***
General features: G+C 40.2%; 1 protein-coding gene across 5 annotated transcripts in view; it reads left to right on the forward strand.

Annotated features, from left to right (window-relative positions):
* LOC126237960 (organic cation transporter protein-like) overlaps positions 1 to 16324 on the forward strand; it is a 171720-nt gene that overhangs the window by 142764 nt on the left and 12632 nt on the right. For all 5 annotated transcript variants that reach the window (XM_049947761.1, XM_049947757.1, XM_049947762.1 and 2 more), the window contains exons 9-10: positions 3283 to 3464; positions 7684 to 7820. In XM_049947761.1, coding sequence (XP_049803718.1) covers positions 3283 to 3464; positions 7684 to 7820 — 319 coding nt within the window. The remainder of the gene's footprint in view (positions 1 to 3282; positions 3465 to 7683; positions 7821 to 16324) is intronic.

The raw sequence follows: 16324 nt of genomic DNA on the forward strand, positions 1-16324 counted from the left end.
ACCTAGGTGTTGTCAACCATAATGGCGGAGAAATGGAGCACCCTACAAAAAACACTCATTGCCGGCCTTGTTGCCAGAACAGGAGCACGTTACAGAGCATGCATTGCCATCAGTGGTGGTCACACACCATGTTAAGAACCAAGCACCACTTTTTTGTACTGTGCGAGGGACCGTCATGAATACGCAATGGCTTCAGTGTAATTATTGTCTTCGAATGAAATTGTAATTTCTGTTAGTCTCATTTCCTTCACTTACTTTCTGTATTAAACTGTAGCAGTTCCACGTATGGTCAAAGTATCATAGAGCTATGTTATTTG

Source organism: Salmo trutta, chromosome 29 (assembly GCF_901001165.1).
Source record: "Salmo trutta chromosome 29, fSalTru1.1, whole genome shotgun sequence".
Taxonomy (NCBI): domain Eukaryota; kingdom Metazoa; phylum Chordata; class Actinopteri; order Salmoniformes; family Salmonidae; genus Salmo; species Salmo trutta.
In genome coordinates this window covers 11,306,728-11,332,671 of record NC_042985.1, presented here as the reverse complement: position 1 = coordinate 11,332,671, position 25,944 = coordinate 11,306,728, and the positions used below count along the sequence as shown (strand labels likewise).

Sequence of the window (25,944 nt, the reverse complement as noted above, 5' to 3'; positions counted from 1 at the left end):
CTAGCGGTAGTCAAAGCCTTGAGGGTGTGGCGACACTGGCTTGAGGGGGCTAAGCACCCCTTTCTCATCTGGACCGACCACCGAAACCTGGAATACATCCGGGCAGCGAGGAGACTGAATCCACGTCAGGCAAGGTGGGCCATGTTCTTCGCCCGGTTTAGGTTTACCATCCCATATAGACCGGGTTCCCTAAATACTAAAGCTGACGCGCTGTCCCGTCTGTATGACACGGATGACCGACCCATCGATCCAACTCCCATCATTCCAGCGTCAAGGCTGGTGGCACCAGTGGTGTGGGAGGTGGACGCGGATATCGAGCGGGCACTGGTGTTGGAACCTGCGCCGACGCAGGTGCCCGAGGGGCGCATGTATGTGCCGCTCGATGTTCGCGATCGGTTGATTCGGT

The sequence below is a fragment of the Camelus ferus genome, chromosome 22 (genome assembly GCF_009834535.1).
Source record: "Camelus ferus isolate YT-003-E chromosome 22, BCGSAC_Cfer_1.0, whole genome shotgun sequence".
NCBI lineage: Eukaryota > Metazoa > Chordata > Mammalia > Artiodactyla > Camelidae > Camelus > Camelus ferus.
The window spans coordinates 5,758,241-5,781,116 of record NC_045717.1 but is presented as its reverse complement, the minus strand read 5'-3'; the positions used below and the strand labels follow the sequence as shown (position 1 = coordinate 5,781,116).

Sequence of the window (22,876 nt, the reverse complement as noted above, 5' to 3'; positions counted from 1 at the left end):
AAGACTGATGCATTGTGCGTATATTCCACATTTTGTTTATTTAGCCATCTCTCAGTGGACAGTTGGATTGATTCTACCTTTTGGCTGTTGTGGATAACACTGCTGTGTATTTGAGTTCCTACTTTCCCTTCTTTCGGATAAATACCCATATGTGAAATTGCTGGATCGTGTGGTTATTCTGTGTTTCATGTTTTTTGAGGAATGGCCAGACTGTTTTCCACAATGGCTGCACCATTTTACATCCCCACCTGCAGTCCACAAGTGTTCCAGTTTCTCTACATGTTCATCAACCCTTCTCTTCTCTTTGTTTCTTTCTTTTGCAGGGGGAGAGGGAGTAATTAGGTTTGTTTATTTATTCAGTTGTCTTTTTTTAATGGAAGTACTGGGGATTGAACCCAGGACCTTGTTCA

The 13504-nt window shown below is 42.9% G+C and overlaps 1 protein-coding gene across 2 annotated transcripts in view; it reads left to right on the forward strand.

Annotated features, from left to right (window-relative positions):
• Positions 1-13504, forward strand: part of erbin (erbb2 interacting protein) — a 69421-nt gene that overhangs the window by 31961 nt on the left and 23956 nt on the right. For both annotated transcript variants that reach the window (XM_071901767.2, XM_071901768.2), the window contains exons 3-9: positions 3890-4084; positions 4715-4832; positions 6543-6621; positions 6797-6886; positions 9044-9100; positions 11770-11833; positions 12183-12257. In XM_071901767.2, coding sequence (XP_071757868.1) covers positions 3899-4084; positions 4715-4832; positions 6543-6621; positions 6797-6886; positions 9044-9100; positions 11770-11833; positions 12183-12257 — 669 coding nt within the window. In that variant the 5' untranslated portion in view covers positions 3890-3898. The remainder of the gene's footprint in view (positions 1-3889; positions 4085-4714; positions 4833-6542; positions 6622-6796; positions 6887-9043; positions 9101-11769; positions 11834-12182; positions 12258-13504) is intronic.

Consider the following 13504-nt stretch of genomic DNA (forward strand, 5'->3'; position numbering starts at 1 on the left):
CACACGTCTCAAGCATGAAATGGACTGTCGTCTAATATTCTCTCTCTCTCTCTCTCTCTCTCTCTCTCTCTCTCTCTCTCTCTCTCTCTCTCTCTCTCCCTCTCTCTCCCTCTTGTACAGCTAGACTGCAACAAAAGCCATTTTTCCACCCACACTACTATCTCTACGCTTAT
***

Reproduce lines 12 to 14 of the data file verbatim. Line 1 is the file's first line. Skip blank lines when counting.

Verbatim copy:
The sequence below is a fragment of the Camelus ferus genome, chromosome 22 (genome assembly GCF_009834535.1).
Source record: "Camelus ferus isolate YT-003-E chromosome 22, BCGSAC_Cfer_1.0, whole genome shotgun sequence".
NCBI lineage: Eukaryota > Metazoa > Chordata > Mammalia > Artiodactyla > Camelidae > Camelus > Camelus ferus.